Serving the Farming Industry across the Midlands for 35 Years
Potato growers deserve our respect – it’s a stressful enterprise and there are easier ways of making money, says Fen Tiger. Humble spud, humble profits

Potato growers deserve our respect – it’s a stressful enterprise and there are easier ways of making money, says Fen Tiger.

I have limited knowledge of the potato sector – and even less experience growing them. But being in semi-retirement, I found my knowledge increasing this autumn as I helped out with the potato harvest.

As I worked, I listened intently to the growers around me discussing the previous 2019 harvest. All agreed it was a season to forget, with difficult lifting conditions and the price then plummeting due to the coronavirus lockdown.

Before coronavirus, many people were expecting a potato shortage. But the closure of food outlets throughout Europe put an end to that – leaving some growers unable to shift in-store crops other than by roadside sales.

That said, very few growers had reduced their acreage. In fact, some had even increased it for this year’s crop. The dry spring of 2020 at first was welcomed. It got the season off to a good start and made planting easier.

Ups and downs

But the prolonged lack of rain which followed meant those growers without irrigation soon started to worry. Almost half the crop lacks access to water so when a decent amount of rainfall finally fell in June, it was welcomed by everyone.

As September approached, growers were looking forward to harvest full of hope and expectation. Crops were looking reasonable and a repeat of last year’s challenging season looked increasingly unlikely.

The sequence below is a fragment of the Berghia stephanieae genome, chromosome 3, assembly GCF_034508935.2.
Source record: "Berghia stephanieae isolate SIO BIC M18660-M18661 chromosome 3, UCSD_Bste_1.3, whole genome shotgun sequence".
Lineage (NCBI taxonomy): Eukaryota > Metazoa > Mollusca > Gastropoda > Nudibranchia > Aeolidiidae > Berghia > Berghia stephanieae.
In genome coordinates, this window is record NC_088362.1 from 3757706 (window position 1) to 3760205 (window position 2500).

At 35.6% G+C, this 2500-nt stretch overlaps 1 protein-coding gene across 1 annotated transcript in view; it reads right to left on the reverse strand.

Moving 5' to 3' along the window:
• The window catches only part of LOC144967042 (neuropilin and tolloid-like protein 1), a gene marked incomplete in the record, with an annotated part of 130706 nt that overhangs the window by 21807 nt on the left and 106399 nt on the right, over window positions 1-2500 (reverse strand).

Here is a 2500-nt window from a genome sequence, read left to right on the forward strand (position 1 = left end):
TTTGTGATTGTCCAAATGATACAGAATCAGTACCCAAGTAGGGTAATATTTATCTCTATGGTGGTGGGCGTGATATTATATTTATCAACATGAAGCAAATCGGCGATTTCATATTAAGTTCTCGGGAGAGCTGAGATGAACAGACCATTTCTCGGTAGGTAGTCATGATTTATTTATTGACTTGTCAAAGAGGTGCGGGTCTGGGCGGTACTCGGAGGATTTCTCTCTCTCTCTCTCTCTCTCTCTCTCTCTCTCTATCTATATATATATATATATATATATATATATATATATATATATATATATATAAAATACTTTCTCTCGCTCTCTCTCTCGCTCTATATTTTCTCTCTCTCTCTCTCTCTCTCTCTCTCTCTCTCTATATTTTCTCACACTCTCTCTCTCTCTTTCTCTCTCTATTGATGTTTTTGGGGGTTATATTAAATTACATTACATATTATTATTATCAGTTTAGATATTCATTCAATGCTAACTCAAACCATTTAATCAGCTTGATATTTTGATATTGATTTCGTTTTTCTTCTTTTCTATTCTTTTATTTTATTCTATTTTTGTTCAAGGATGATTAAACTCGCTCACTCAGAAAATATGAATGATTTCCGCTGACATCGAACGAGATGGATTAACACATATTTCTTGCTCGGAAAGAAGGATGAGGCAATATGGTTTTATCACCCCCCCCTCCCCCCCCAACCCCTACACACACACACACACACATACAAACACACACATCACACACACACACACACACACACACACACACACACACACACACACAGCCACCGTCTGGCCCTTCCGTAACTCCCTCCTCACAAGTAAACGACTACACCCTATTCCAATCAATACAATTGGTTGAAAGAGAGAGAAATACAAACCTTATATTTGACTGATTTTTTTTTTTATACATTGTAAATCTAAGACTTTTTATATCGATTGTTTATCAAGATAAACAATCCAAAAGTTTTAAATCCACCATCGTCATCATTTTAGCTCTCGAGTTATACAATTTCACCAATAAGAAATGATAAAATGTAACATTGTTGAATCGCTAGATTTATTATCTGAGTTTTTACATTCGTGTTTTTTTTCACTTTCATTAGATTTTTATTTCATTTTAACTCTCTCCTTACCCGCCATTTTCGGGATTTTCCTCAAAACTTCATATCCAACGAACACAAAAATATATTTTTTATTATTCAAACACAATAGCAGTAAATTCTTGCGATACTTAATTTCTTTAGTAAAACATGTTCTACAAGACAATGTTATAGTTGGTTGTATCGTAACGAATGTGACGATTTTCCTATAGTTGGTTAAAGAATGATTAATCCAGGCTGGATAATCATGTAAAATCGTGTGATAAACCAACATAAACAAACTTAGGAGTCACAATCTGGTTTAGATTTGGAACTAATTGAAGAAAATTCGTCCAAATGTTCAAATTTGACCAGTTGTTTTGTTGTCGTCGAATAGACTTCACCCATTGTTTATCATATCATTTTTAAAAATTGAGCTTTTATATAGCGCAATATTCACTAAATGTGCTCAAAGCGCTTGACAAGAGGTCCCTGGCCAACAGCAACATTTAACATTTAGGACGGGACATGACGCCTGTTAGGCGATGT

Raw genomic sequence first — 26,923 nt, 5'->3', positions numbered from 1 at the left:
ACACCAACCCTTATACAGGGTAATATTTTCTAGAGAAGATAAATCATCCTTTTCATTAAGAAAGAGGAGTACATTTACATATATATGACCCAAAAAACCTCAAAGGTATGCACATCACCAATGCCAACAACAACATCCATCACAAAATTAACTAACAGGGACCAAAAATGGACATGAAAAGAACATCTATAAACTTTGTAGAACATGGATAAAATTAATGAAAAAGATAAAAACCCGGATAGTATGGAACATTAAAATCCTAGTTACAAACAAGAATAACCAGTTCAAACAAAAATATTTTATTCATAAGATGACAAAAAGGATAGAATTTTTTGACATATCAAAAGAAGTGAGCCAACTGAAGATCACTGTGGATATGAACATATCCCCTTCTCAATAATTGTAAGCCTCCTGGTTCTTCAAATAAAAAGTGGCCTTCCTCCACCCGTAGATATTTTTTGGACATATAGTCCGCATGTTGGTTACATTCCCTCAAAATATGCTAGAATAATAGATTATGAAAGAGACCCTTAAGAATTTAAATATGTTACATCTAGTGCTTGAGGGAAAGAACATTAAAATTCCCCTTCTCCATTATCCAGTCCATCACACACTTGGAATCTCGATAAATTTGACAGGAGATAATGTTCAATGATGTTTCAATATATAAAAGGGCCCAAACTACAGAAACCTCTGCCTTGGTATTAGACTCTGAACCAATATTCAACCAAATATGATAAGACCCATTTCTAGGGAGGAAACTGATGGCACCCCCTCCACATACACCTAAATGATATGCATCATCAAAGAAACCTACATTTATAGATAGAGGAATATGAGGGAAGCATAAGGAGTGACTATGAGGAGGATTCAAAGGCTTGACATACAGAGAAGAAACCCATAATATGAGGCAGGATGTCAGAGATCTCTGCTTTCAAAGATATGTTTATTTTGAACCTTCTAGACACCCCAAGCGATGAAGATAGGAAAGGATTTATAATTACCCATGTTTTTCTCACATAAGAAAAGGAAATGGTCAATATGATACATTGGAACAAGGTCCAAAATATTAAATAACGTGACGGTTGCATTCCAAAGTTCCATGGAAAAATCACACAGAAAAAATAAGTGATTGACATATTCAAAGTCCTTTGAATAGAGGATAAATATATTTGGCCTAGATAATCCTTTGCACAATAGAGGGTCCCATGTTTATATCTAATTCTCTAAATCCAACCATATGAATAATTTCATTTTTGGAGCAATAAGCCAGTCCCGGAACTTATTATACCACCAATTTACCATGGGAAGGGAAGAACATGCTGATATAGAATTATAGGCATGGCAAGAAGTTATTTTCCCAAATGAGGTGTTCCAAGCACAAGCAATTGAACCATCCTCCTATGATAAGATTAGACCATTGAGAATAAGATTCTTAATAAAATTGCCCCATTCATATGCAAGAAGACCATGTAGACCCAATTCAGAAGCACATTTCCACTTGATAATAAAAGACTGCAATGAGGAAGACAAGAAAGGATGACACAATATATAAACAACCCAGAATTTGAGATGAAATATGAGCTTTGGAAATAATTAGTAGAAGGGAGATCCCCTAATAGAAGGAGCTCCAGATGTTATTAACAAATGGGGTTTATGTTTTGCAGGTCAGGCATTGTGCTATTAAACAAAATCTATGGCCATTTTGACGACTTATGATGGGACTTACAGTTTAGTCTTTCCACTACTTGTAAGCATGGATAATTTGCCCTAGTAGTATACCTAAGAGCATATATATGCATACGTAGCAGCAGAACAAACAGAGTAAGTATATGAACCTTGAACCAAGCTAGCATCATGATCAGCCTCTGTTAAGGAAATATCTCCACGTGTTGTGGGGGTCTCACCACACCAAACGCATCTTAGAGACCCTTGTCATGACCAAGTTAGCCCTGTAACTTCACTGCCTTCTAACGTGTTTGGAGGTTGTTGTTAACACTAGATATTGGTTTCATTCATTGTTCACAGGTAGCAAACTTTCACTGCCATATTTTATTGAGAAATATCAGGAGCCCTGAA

But some processors are still working their way through their contracted supplies with little tonnage purchased on the free buy markets. Growers continue to shift spuds at £80-140 per tonne, with cheaper potatoes being moved due to storage concerns.

Which brings me to something which I fail to understand. And a question to which I can’t find the answer – from any grower. With most farmers selling at least a proportion of their tonnage on contract, what is the breakeven price?

Big money crop

The costs quoted to me just for growing the crop from planting through to harvest are eye-watering. In storage, those costs rise further because some products to reduce in-store growth have been banned and replaced with more expensive alternatives.

One grower who puts everything possible into his final costs down to the last office paperclip said a £200/t price was break even on his 800ha. Another large grower quoted £165/t and a smaller grower with less than 12ha quoted £130/t.

One grower who would only say he was growing a reduced area this year but expected his tonnage to increase was hoping to increase his profit margin by reducing crop losses – in other words better management across fewer acres.

But I am still no further forward. Some of the farmers were using their own land to grow potatoes. But most rented. Some were travelling 50 miles from their main store. Rents varied from £675/ha to £1000/ha. It’s big money.

Anxiety and admiration

The only conclusion I came to was that potatoes involve lots of physical and mental stress. And it is taking its toll. One grower had been rushed to hospital after slumping over his steering wheel. One had heart concerns and the other anxiety.

That stress can only increase during another wet autumn with low prices and the temporary closure of the food service industry. Social distancing measures will concern customers and reduce demand further.

And with changing tastes in food, the humble spud is struggling against the flavour and variety of more global dishes. You have to admire the growers for their belief in the industry and its future.

When things go their way, potato growers make a healthy profit. But this only seems to happen one year in five. Easier crops make less money but it is the well-being that concerns me.

Like us all, I hope they are able to take a well-earned rest over Christmas and have a safe and rewarding New Year.